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Whale Hunting: Japan and Norway, again

21.05.2002 | Source:



Japan and Norway are again flouting international agreements on whale hunting, buying the votes of Pacific and Caribbean nations for a lifting of the moratorium.

Few people know about a barbaric festival in Japan, where hunters go to sea in canoes, armed with nets, drums and, ominously, machetes. Their prey is dolphins, which are herded up into a creek from which they cannot escape. They are then systematically hacked at, in abject panic, in an ever-decreasing space. All the hunters want is their beaks, which are chopped off, leaving a gaping hole as the rest of the poor animal gasps for its last breaths in a sea of blood.

The Japanese and Norwegian hunters are now, again, turning their attention towards the dolphins’ cousins, the whales. Despite a moratorium on whale hunting imposed in 1986, it is calculated that Japan and Norway kill 1,000 whales every year, for commercial purposes.

This year, Japan intends to kill 440 Minke whales in the Antarctic and a further 150 in the Pacific, along with 50 Bryde whales, ten sperm whales and to “capture” 50 Sei whales, which are in danger of extinction, arguing that the terms of the International Whaling Commission (IWC) allow Japan to “study” a certain number of whales per year. If “studying” is to perform the acts of cruelty inflicted on the dolphins, these whales could be doomed.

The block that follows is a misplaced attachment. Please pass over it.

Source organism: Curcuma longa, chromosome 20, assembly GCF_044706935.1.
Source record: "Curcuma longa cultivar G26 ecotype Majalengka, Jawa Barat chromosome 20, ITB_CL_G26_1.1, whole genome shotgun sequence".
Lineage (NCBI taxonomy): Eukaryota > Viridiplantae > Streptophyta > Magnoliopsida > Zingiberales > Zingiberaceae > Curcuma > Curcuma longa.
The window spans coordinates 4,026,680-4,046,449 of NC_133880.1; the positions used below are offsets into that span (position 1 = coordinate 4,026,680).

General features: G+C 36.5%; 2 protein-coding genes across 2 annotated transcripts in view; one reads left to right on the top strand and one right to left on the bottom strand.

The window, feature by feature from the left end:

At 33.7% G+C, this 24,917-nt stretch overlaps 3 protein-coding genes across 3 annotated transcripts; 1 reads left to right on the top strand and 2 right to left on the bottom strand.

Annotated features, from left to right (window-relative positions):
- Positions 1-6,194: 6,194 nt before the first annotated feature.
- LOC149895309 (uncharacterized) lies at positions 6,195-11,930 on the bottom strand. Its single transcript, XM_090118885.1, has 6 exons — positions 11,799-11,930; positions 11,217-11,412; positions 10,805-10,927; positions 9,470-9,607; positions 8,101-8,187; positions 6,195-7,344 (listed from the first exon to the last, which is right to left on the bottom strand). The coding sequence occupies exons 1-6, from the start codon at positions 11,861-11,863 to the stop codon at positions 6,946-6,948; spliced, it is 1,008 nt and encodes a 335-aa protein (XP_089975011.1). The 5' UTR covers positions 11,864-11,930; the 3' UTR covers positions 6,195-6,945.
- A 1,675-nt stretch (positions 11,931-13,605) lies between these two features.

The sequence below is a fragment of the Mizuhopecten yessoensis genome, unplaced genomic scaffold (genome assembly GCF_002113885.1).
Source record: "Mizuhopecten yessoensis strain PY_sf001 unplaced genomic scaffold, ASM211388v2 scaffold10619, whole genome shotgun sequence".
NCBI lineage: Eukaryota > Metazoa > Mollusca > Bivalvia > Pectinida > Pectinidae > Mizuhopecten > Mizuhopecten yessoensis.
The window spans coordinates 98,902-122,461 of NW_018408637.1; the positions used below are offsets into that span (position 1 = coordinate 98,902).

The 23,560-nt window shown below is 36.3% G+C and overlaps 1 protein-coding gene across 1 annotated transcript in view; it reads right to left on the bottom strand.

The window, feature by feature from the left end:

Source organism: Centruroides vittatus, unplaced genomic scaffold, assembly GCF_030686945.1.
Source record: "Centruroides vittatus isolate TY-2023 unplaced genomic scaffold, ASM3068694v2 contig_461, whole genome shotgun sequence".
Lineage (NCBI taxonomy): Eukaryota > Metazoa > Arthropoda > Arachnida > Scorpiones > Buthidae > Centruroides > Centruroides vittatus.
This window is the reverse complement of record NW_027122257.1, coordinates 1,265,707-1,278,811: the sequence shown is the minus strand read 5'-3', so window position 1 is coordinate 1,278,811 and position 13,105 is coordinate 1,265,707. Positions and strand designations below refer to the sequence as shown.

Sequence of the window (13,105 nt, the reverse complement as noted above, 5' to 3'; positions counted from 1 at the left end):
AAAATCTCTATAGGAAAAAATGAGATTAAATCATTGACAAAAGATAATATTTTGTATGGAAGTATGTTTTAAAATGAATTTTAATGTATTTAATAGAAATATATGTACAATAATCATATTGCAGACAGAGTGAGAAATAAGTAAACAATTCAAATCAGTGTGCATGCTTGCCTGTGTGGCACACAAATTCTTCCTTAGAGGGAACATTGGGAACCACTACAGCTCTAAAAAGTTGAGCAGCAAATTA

Norway plans to kill 674 Minke whales this year and bases its right on the fact that this country voted against the moratorium on whale hunting when it was begun in 1986.

The United Kingdom is against a lifting of the moratorium on whale hunting and is confident that this will not take place, for it is necessary to have a majority decision of 75% of the member countries in the IWC. However, Japan and Norway have been accused in the past of bribing other member countries to vote in their favour, claiming that whales eat fish stocks. Most whales eat plankton, micro-organisms in great abundance in the oceans. Greenpeace has declared that “In none of the 440 whales that the Japanese hunted last year were there found vestiges of fish”.

With stocks of whales diminishing, it does not make sense to continue to decimate animals which are in danger of becoming extinct.


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